Miller calls it one of the key things they're going to do in 2010. So much so that they're doing it for the Midget Series as well. "Our Midget Series is similar, but not as weak on the pavement side," says Miller. "There are teams that run dirt, but there are also teams that really like the pavement. You see kids come up to the pavement Midgets because that's where they want to focus, they have aspirations to go to bigger pavement racing series. Both the dirt and pavement Midgets are strong. But you still have guys out there who can't afford to run two different cars. Hence the individual championships.

Silver Crown
While Sprint and Midget are the marquee divisions of USAC, Silver Crown is a work in progress. "I think when we last visited, we just made the announcement that we were taking our new generation cars off the track," says Miller. "Bringing back the traditional Silver Crown cars has done a good job of bringing the car count back. But I think we continue to see a struggling with the definition of Silver Crown. It's a series that's full of tradition and I think it lost a lot of fan appeal when it went to the new generation cars, then back to the traditional cars. The question is how do we excite the crowd? We've got work to do in the Silver Crown series to reidentify what the series is and what the mission of our marketing is behind that."

A Real Challenge
Between the three national series (Silver Crown, Sprints, and Midgets) USAC puts on 88 events. "Any other series-ARCA, Indy Car-they're really dealing with one major series. They may have a ladder system but they have their premiere series and premiere drivers and that's really their marketing thrust," says Miller. "At USAC we treat our Silver Crown, Sprints, and Midgets equally because they're not really a ladder to each other. Today, you have different competitors in those different series, people like Silver Crown, people like Midgets. Granted there are guys like Jerry Coons Jr. and Levi Jones who race in all three divisions but they're somewhat the exception rather than the rule."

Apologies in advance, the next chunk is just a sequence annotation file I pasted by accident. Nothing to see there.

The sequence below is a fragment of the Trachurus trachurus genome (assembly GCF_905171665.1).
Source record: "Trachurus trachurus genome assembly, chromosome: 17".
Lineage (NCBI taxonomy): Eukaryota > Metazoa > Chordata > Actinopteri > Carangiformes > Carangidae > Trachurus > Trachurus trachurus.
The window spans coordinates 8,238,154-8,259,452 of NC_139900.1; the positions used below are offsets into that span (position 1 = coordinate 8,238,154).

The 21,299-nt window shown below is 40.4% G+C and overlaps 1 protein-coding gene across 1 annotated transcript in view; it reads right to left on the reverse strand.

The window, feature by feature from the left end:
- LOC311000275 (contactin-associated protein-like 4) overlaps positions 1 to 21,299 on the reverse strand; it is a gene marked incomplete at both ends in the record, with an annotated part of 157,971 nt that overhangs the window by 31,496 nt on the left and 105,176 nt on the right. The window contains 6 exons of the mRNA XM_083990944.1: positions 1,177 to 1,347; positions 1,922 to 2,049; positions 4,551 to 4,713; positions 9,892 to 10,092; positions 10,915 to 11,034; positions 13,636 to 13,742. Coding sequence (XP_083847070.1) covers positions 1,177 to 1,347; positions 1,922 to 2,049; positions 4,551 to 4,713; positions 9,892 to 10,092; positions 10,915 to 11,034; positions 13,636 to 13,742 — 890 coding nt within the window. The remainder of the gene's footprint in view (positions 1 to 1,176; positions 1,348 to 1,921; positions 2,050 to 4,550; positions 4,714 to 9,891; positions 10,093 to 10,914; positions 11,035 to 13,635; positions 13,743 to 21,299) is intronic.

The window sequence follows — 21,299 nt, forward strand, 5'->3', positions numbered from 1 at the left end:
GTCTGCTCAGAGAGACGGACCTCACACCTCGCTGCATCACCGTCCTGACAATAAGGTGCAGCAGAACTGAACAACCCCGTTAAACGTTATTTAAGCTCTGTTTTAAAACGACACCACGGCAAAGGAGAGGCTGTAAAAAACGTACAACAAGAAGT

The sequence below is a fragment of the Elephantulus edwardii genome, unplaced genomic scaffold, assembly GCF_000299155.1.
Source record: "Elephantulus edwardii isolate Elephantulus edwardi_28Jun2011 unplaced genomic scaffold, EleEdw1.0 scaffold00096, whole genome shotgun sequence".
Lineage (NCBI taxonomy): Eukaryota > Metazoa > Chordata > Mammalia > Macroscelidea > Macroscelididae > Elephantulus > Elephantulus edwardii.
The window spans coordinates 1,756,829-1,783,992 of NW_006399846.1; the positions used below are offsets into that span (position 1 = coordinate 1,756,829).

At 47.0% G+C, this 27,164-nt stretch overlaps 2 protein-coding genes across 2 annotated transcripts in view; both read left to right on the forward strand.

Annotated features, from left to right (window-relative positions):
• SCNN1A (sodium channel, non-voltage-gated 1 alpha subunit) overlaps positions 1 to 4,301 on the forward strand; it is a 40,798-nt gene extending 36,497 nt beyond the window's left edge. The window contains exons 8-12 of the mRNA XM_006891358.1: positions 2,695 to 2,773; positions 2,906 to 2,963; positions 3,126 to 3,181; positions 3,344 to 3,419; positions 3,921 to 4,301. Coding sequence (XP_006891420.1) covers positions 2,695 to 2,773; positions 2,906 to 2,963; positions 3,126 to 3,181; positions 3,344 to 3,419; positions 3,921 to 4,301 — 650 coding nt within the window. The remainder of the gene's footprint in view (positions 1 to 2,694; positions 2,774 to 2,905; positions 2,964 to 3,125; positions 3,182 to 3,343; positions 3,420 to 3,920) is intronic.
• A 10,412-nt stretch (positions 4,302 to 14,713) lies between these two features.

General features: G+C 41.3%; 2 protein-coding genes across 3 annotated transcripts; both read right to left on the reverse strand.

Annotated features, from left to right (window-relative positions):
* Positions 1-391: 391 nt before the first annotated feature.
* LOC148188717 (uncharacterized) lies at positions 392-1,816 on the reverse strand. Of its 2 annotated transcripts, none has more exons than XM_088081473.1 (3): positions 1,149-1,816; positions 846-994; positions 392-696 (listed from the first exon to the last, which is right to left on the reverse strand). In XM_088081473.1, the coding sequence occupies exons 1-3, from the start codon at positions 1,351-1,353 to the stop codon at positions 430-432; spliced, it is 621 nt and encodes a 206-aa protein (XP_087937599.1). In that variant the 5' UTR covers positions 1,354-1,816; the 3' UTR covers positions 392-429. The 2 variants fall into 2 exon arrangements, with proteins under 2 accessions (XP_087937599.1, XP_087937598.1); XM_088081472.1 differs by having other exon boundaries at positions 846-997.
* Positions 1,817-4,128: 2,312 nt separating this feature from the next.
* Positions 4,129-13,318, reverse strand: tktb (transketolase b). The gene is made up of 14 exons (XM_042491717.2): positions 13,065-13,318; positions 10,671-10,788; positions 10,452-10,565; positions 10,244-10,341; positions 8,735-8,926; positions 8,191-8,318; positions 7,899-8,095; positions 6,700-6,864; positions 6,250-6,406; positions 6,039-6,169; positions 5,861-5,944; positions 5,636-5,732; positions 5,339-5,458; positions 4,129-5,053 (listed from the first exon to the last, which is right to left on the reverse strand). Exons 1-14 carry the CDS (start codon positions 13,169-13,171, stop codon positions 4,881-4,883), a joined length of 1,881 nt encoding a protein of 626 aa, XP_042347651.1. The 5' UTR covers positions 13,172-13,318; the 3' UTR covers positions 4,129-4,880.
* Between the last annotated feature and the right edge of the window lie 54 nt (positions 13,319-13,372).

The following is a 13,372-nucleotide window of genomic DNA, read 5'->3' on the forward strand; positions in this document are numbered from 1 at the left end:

Recognizing those racers who don't run all three, or even two, of those series is a real challenge. The recognition needs to be there in order to entice racers, more racers, to come run with USAC. It's a complex question Miller needed to answer.

"We looked at that and said how do we make a championship out of USAC where a guy with a dirt Sprint Car can have a chance to win this big championship? How do we take a guy with a pavement focus and get him the opportunity for a big championship, and how do we market those guys? We actually looked at the NASCAR weekly racing series which has a points structure that compares different cars and different tracks from all around the country."

In the background of the 2009 season Miller and his team did something nobody knew about. They took that NASCAR-style points structure and ran a parallel points system against their traditional points. What they found was eye opening.

During their November West Coast swing (from Nov. 1 to Dec. 1), the Top 10 in points changed dramatically. That led them down a path to create a new National Driver's Championship. The championship will work similar to the aforementioned weekly racing points and assign points against a driver's 25 best finishes out of those 88 national events. Now that doesn't mean you have to run all 88 events. Regardless of the number of events you run, only your best 25 will be counted toward this championship. Couple that with a $100,000 point fund and $40,000 going to the winner and that should generate some serious excitement.

"What it does is allows a guy, who may not, within his individual series, have a pavement and a dirt car to win a national championship," explains Miller. "You can win the driver's championship with just one car. To show you how strong that is, last year Bryan Clauson had an unbelievable season running a dirt Sprint Car; [he] didn't really run pavement and didn't really run the Silver Crown series. He would have won this National Driver's Championship had it been in place in 2009."

Miller speaks with tremendous excitement when talking about the Driver's Championship, a title USAC is treating as an equal championship. "It's not something that is going to be overriding all USAC divisions because we want to maintain the integrity of all USAC national championships. But this fourth pillar the driving championship will represent something equal. For example, a dirt Midget guy could win this championship, which is worth $40,000, where before the National Midget Championship only paid $10,000."

These are all things Miller and his team are doing to create a new movement at USAC, a club with a lot of tradition and history, but in need of some new excitement. Miller says that the new Driver's Championship will allow them to market more of their drivers to a wider fan base while putting drama into the end of their season.